As the need to increase the understanding of real-world phenomena grows rapidly, computer-based simulations and modeling tools are increasingly being accepted as viable means to study such problems. In this course, students are introduced to some of the key computational techniques used in modeling and simulation of real-world phenomena. The course begins with coverage of fundamental concepts in computational methods including error analysis, matrices and linear systems, convergence, and stability. It proceeds to curve fitting, least squares, and iterative techniques for practical applications, including methods for solving ordinary differential equations and simple optimization problems. Elements of computer visualization and Monte Carlo simulation will be discussed as appropriate. The emphasis here is not so much on programming technique, but rather on understanding basic concepts and principles. Employment of higher-level programming and visualization tools, such as MATLAB, reduces burdens on programming and introduces a powerful tool set commonly used by industry and academia. A consistent theme throughout the course is the linkage between the techniques covered and their applications to real-world problems.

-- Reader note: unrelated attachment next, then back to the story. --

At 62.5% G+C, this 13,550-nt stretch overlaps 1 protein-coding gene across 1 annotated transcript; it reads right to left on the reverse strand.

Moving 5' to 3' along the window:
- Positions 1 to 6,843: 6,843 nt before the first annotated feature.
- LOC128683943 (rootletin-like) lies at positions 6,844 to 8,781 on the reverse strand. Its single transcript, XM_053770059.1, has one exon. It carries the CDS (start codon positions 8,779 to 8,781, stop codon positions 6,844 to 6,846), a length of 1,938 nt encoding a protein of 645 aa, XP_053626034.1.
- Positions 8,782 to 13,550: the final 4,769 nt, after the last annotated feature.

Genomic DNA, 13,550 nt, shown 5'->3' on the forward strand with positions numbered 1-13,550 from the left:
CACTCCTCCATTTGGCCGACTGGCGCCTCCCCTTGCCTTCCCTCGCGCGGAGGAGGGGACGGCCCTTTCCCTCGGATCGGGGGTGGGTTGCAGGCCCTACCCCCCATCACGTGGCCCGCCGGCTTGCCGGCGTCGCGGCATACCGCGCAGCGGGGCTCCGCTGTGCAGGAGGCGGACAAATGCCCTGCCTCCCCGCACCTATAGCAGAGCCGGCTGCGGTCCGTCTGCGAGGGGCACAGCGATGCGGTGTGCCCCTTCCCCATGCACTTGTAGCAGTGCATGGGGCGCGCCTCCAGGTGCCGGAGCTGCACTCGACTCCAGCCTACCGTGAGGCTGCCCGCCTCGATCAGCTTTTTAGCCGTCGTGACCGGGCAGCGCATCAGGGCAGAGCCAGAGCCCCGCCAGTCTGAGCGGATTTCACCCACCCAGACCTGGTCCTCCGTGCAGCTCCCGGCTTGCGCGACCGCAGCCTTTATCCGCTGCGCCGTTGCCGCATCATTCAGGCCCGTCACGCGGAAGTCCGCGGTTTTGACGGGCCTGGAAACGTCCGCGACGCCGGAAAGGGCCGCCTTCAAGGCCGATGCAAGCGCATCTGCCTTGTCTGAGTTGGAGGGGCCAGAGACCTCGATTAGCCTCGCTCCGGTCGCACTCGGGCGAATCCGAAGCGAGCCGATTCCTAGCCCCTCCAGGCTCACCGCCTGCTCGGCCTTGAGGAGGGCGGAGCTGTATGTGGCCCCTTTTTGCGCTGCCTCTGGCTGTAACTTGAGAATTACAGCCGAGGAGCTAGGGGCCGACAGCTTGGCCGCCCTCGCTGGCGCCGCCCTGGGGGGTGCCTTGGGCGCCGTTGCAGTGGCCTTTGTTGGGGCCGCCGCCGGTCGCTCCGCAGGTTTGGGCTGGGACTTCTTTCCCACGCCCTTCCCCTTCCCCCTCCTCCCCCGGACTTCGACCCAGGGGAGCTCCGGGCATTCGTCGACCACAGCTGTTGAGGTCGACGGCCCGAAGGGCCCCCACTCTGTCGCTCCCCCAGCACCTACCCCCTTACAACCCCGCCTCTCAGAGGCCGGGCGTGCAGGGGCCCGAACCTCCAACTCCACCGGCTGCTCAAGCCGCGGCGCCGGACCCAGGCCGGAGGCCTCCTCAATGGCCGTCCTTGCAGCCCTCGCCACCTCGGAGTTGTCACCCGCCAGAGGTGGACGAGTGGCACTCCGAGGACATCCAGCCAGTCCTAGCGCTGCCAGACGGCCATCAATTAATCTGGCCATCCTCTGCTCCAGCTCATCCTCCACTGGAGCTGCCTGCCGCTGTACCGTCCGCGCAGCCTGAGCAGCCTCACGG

Course prerequisites: 
Multivariate calculus and ability to program in MATLAB, FORTRAN, C++, Java, or other language. Courses in matrix theory or linear algebra as well as in differential equations would be helpful but are not required.
Course instructor: 
Sorokina

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Course all programs: 
Applied and Computational Mathematics
Data Science